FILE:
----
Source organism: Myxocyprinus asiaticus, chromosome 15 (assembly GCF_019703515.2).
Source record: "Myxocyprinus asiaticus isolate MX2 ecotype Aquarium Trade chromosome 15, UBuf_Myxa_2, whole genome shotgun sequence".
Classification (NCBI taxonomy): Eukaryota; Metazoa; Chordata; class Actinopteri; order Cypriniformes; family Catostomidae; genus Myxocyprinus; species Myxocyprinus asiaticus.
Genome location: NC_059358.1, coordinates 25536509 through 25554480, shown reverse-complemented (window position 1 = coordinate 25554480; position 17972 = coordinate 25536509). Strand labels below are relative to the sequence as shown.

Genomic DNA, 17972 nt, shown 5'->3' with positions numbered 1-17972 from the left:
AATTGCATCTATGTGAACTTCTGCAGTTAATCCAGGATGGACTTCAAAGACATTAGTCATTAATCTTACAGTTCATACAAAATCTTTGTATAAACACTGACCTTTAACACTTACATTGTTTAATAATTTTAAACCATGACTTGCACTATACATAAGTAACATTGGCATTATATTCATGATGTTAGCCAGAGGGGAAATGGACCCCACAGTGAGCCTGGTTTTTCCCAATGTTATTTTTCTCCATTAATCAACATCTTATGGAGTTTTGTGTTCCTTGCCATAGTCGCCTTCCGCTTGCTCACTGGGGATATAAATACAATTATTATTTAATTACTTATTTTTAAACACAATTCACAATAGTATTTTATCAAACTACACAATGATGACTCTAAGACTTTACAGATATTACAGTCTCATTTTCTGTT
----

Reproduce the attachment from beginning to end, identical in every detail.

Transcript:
Source organism: Myxocyprinus asiaticus, chromosome 15 (assembly GCF_019703515.2).
Source record: "Myxocyprinus asiaticus isolate MX2 ecotype Aquarium Trade chromosome 15, UBuf_Myxa_2, whole genome shotgun sequence".
Classification (NCBI taxonomy): Eukaryota; Metazoa; Chordata; class Actinopteri; order Cypriniformes; family Catostomidae; genus Myxocyprinus; species Myxocyprinus asiaticus.
Genome location: NC_059358.1, coordinates 25536509 through 25554480, shown reverse-complemented (window position 1 = coordinate 25554480; position 17972 = coordinate 25536509). Strand labels below are relative to the sequence as shown.

Genomic DNA, 17972 nt, shown 5'->3' with positions numbered 1-17972 from the left:
AATTGCATCTATGTGAACTTCTGCAGTTAATCCAGGATGGACTTCAAAGACATTAGTCATTAATCTTACAGTTCATACAAAATCTTTGTATAAACACTGACCTTTAACACTTACATTGTTTAATAATTTTAAACCATGACTTGCACTATACATAAGTAACATTGGCATTATATTCATGATGTTAGCCAGAGGGGAAATGGACCCCACAGTGAGCCTGGTTTTTCCCAATGTTATTTTTCTCCATTAATCAACATCTTATGGAGTTTTGTGTTCCTTGCCATAGTCGCCTTCCGCTTGCTCACTGGGGATATAAATACAATTATTATTTAATTACTTATTTTTAAACACAATTCACAATAGTATTTTATCAAACTACACAATGATGACTCTAAGACTTTACAGATATTACAGTCTCATTTTCTGTT